Rotavirus Antigen, Feces
Clinical Information Discusses physiology, pathophysiology, and general clinical aspects, as they relate to a laboratory test
Rotavirus infection produces a spectrum of responses that vary from subclinical infection, to mild diarrhea, to a severe and occasionally fatal dehydrating illness.
Rotavirus is the major cause of nonbacterial gastroenteritis, especially in infants and very young children (6 months-2 years of age). Among children hospitalized for gastroenteritis, up to 50% of the patient specimens will give positive rotavirus test results. The shedding of rotavirus in feces is fairly common among asymptomatic neonates. Endemic rotaviral infection is more likely to be symptomatic in babies who require special care than in healthy, full-term infants.
Rotaviruses pose a special threat to individuals who are immunosuppressed for bone marrow transplantation and to elderly persons, especially those living in nursing homes or other confined quarters. In other adults, rotavirus infections usually are subclinical.
In temperate climates, rotaviral infections are seasonal; they peak in frequency during the winter months and are uncommon during the summer. Rotaviral gastroenteritis has sometimes been called "winter vomiting disease." The disease is characterized by diarrhea of acute onset and a duration of 4 to 8 days. Vomiting is often the initial symptom. Some patients experience vomiting without diarrhea. Dehydration is the most common reason for hospitalization of patients infected with rotavirus.
Nosocomial transmission of rotavirus is often a costly and difficult problem to resolve; therefore, the rapid and accurate detection of rotavirus antigens may lead to better management of hospitalized patients.
Investigation of patients with diarrhea, particularly infants, the elderly, and immunocompromised patients
Investigation of nosocomial diarrhea
Peak viral counts are reported to occur on days 3 to 5 after onset of symptoms. The virus is eliminated from the infected individual within a few days following acute infection. Specimens collected 8 days or more after onset of symptoms may not contain enough rotavirus antigen to produce a positive reaction.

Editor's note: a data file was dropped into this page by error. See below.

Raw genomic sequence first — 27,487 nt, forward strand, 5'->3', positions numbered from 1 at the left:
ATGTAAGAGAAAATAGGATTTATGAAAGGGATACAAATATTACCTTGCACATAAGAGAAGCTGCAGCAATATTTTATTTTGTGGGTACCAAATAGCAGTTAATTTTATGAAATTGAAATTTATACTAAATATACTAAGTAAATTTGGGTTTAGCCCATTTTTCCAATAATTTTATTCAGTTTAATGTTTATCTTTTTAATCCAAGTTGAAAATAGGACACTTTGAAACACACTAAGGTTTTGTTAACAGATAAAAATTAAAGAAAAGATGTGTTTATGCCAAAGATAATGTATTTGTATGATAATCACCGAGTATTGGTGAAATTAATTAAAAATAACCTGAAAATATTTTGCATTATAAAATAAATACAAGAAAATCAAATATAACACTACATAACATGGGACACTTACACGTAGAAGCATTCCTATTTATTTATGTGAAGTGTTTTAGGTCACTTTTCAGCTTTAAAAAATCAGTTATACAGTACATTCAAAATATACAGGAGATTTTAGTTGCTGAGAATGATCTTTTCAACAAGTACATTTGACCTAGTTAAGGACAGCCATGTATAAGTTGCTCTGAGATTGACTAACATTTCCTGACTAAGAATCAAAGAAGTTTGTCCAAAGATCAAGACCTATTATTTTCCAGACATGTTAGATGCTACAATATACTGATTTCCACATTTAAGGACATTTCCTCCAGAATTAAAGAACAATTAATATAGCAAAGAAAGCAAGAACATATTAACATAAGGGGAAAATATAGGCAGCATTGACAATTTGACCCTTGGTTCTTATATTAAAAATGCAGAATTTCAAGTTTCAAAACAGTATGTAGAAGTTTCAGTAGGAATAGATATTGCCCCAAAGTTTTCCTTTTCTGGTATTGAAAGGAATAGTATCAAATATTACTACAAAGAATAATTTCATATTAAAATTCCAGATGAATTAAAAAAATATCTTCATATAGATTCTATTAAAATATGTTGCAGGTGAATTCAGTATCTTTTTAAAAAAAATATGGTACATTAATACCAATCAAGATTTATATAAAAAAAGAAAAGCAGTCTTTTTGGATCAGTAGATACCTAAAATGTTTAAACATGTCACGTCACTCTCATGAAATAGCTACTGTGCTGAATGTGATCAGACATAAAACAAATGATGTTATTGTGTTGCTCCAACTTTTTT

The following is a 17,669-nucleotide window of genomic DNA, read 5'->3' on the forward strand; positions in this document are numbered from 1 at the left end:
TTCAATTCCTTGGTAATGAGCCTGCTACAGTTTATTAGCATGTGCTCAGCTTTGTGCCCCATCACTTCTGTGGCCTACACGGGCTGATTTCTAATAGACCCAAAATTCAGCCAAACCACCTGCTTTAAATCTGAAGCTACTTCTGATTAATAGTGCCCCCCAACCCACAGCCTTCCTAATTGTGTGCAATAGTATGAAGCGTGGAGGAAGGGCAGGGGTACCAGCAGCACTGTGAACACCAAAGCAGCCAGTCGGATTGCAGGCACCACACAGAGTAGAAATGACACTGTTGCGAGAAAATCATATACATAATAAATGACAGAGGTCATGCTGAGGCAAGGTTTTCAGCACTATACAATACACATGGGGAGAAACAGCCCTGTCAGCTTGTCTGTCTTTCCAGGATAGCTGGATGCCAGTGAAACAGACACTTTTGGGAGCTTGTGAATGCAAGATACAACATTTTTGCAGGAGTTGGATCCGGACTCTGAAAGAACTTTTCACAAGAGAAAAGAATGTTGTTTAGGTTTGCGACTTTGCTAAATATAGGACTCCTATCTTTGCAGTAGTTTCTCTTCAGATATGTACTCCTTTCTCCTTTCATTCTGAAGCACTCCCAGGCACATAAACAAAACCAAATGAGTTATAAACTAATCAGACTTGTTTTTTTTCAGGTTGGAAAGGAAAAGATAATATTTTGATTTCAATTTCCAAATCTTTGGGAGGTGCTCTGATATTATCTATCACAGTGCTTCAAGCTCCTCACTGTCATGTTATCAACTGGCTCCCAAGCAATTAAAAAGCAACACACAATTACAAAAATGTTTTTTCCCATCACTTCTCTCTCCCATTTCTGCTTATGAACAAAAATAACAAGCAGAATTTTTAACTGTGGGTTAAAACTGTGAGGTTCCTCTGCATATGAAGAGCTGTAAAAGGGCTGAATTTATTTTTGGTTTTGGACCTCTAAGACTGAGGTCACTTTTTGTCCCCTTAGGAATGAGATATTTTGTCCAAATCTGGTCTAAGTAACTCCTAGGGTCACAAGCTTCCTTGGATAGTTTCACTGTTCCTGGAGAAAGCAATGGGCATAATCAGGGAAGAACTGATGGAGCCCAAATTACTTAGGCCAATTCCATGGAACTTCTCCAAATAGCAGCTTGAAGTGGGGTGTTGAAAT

A prolonged carrier state has been recognized with rotavirus infection.
The rate of positive test results may vary due to age, weather, seasonal factors, geographic location, and the general health environment for the group under study.
See Parasitic Investigation of Stool Specimens Algorithm in Special Instructions for other diagnostic tests that may be of value in evaluating patients with diarrhea.
Cautions Discusses conditions that may cause diagnostic confusion, including improper specimen collection and handling, inappropriate test selection, and interfering substances
Stool specimens should be collected as soon after onset of symptoms as possible.
Do not collect specimens in containers having media, preservatives, animal serum, or detergent as any of these may interfere with the assay.
This assay does not preclude the presence of other pathogenic organisms. While the relationship between rotavirus and gastroenteritis is well established, coinfection with bacterial pathogens is possible. Bacterial testing should be performed in parallel with the rotavirus antigen test to rule out bacterial etiology of the illness.
Results of the rotavirus antigen assay must be interpreted with caution. A negative result does not exclude the possibility of rotavirus infection, as too small a quantity of virus or inadequate or improper sampling may cause a false-negative result.
Reference Values Describes reference intervals and additional information for interpretation of test results. May include intervals based on age and sex when appropriate. Intervals are Mayo-derived, unless otherwise designated. If an interpretive report is provided, the reference value field will state this.
Clinical References Provides recommendations for further in-depth reading of a clinical nature
Mitchell DK, Jiang X, Matson DO: Gastrointestinal infections. In Essentials of Diagnostic Virology. Edited by GA Storch, Churchill Livingstone. 2000 pp 82-84